Abstract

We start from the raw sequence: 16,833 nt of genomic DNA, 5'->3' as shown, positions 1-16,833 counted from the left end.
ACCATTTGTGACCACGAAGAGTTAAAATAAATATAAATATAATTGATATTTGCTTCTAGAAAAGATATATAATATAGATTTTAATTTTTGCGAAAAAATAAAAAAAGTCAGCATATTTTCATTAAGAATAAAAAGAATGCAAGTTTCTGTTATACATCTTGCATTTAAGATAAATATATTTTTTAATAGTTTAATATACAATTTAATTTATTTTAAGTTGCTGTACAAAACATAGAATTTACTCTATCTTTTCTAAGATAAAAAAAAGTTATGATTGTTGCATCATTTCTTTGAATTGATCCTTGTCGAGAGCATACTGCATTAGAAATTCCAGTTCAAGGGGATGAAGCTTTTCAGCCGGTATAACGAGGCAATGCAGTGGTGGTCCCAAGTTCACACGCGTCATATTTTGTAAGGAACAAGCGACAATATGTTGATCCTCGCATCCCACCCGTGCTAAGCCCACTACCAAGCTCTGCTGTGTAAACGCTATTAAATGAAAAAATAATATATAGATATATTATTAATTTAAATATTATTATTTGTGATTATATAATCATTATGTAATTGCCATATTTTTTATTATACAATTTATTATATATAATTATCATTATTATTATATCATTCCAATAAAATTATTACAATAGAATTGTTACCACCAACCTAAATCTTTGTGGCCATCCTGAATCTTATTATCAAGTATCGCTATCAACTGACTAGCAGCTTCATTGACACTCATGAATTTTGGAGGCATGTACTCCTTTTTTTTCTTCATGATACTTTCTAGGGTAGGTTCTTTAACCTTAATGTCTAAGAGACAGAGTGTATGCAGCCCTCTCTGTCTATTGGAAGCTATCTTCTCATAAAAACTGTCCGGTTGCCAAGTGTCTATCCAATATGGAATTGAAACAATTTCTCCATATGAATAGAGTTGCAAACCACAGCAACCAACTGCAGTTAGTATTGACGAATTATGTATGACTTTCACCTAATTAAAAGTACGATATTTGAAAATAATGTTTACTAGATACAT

We investigate the impact of passenger shipping cartels on trans-Atlantic migration during the early twentieth century. We assemble from primary sources a detailed database of passenger flows and cartel operations and show that cartel operation reduced migratory flows by approximately 20% to 25%. Further, we show that there was no strong intertemporal substitution in migration to North America (at least in the short run) and, therefore, that the effects of cartel operation were not “undone” by later migration. Lastly, we find that cartel operation had no appreciable effect on the variability of migration flows, providing evidence against the notion that unfettered competition was destabilizing to turn-of-the-century transportation markets.

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